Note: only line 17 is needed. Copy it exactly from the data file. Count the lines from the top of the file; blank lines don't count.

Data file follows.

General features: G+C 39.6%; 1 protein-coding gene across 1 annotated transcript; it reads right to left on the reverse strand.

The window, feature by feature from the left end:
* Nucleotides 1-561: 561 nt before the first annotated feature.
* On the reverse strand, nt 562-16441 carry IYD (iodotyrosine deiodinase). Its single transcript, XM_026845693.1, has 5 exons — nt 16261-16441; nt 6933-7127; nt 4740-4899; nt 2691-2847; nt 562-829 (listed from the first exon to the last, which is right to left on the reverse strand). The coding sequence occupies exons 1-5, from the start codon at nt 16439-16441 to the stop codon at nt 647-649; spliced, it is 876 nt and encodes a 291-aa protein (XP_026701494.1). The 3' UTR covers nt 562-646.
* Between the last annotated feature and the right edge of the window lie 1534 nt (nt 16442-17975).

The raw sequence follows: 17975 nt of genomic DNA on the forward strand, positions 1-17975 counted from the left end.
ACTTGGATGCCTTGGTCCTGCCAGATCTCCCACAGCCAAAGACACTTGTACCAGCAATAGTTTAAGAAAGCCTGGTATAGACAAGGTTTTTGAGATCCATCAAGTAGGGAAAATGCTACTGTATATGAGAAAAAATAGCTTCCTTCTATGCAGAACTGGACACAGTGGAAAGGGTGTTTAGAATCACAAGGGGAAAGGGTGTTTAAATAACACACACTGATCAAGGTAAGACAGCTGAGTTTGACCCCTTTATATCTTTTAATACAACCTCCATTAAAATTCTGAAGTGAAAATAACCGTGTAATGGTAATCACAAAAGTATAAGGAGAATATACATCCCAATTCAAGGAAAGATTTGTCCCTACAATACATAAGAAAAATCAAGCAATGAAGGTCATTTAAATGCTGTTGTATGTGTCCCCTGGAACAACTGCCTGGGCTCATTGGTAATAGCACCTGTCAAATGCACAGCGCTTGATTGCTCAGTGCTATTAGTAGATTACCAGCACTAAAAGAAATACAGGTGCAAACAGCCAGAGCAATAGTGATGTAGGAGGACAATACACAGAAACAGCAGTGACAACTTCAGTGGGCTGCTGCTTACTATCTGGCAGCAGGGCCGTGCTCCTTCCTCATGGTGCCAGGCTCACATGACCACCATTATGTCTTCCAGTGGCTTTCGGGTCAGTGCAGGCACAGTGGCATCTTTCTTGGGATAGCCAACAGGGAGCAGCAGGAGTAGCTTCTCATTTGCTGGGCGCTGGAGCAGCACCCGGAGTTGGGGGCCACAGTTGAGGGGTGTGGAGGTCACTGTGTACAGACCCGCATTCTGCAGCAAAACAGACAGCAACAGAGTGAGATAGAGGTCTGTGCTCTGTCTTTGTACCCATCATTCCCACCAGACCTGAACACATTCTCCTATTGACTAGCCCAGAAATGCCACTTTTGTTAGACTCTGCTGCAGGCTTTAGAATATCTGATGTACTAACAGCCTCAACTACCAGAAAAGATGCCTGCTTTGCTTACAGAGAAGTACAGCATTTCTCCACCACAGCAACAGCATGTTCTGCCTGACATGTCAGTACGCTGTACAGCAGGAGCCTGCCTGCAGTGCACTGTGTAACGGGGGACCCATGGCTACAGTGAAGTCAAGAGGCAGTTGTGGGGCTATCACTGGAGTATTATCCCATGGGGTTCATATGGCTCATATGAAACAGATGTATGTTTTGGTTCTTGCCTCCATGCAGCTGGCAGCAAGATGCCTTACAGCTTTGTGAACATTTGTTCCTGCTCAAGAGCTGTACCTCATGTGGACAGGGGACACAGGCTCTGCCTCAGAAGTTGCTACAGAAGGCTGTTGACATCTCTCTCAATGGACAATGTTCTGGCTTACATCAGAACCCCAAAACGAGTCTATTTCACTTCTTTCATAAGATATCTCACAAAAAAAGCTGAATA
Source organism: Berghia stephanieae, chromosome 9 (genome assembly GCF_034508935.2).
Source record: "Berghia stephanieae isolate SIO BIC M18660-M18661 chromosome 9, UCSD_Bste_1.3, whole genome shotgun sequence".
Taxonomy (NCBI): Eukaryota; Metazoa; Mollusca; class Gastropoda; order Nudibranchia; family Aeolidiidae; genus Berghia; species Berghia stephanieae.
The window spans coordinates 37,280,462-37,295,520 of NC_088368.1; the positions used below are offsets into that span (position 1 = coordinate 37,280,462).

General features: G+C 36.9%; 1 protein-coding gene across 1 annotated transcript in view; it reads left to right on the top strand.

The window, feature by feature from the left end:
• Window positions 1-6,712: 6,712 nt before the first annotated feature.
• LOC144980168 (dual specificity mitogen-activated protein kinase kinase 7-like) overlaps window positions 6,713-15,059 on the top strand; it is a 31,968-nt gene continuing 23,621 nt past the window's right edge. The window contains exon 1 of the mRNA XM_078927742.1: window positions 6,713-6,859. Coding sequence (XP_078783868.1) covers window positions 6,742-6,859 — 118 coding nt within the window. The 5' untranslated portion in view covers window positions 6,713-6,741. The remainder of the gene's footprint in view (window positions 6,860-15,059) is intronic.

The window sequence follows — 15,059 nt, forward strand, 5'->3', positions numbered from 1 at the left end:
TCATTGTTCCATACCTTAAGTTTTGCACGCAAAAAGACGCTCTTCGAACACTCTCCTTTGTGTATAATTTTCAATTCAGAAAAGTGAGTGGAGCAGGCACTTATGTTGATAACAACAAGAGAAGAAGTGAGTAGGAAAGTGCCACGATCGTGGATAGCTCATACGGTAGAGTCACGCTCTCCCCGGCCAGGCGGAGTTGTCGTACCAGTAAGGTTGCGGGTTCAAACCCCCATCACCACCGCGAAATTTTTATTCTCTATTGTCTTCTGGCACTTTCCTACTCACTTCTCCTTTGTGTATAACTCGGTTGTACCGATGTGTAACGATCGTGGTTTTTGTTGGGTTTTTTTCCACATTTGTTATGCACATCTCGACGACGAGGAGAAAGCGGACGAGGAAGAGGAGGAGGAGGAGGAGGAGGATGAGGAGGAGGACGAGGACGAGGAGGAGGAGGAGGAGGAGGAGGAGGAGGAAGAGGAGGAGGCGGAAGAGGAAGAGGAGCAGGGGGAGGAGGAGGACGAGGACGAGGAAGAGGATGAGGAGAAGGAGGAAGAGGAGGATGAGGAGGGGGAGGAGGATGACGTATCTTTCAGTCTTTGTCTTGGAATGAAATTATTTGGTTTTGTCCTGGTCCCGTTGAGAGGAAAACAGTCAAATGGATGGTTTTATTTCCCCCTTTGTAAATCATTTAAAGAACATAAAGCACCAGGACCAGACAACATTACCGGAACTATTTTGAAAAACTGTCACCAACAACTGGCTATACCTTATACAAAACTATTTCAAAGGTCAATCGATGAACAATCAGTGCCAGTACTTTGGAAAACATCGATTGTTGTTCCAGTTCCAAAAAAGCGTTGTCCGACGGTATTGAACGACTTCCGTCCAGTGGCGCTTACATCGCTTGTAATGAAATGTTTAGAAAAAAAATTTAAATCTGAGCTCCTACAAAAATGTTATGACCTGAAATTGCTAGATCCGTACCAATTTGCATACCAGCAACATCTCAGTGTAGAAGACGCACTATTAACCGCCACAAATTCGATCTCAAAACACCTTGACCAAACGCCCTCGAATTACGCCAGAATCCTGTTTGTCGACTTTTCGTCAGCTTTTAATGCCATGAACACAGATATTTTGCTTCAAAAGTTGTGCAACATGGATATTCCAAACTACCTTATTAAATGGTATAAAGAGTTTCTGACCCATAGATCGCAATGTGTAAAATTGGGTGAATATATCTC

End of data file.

TCATTGTTCCATACCTTAAGTTTTGCACGCAAAAAGACGCTCTTCGAACACTCTCCTTTGTGTATAATTTTCAATTCAGAAAAGTGAGTGGAGCAGGCACTTATGTTGATAACAACAAGAGAAGAAGTGAGTAGGAAAGTGCCACGATCGTGGATAGCTCATACGGTAGAGTCACGCTCTCCCCGGCCAGGCGGAGTTGTCGTACCAGTAAGGTTGCGGGTTCAAACCCCCATCACCACCGCGAAATTTTTATTCTCTATTGTCTTCTGGCACTTTCCTACTCACTTCTCCTTTGTGTATAACTCGGTTGTACCGATGTGTAACGATCGTGGTTTTTGTTGGGTTTTTTTCCACATTTGTTATGCACATCTCGACGACGAGGAGAAAGCGGACGAGGAAGAGGAGGAGGAGGAGGAGGAGGATGAGGAGGAGGACGAGGACGAGGAGGAGGAGGAGGAGGAGGAGGAGGAGGAAGAGGAGGAGGCGGAAGAGGAAGAGGAGCAGGGGGAGGAGGAGGACGAGGACGAGGAAGAGGATGAGGAGAAGGAGGAAGAGGAGGATGAGGAGGGGGAGGAGGATGACGTATCTTTCAGTCTTTGTCTTGGAATGAAATTATTTGGTTTTGTCCTGGTCCCGTTGAGAGGAAAACAGTCAAATGGATGGTTTTATTTCCCCCTTTGTAAATCATTTAAAGAACATAAAGCACCAGGACCAGACAACATTACCGGAACTATTTTGAAAAACTGTCACCAACAACTGGCTATACCTTATACAAAACTATTTCAAAGGTCAATCGATGAACAATCAGTGCCAGTACTTTGGAAAACATCGATTGTTGTTCCAGTTCCAAAAAAGCGTTGTCCGACGGTATTGAACGACTTCCGTCCAGTGGCGCTTACATCGCTTGTAATGAAATGTTTAGAAAAAAAATTTAAATCTGAGCTCCTACAAAAATGTTATGACCTGAAATTGCTAGATCCGTACCAATTTGCATACCAGCAACATCTCAGTGTAGAAGACGCACTATTAACCGCCACAAATTCGATCTCAAAACACCTTGACCAAACGCCCTCGAATTACGCCAGAATCCTGTTTGTCGACTTTTCGTCAGCTTTTAATGCCATGAACACAGATATTTTGCTTCAAAAGTTGTGCAACATGGATATTCCAAACTACCTTATTAAATGGTATAAAGAGTTTCTGACCCATAGATCGCAATGTGTAAAATTGGGTGAATATATCTC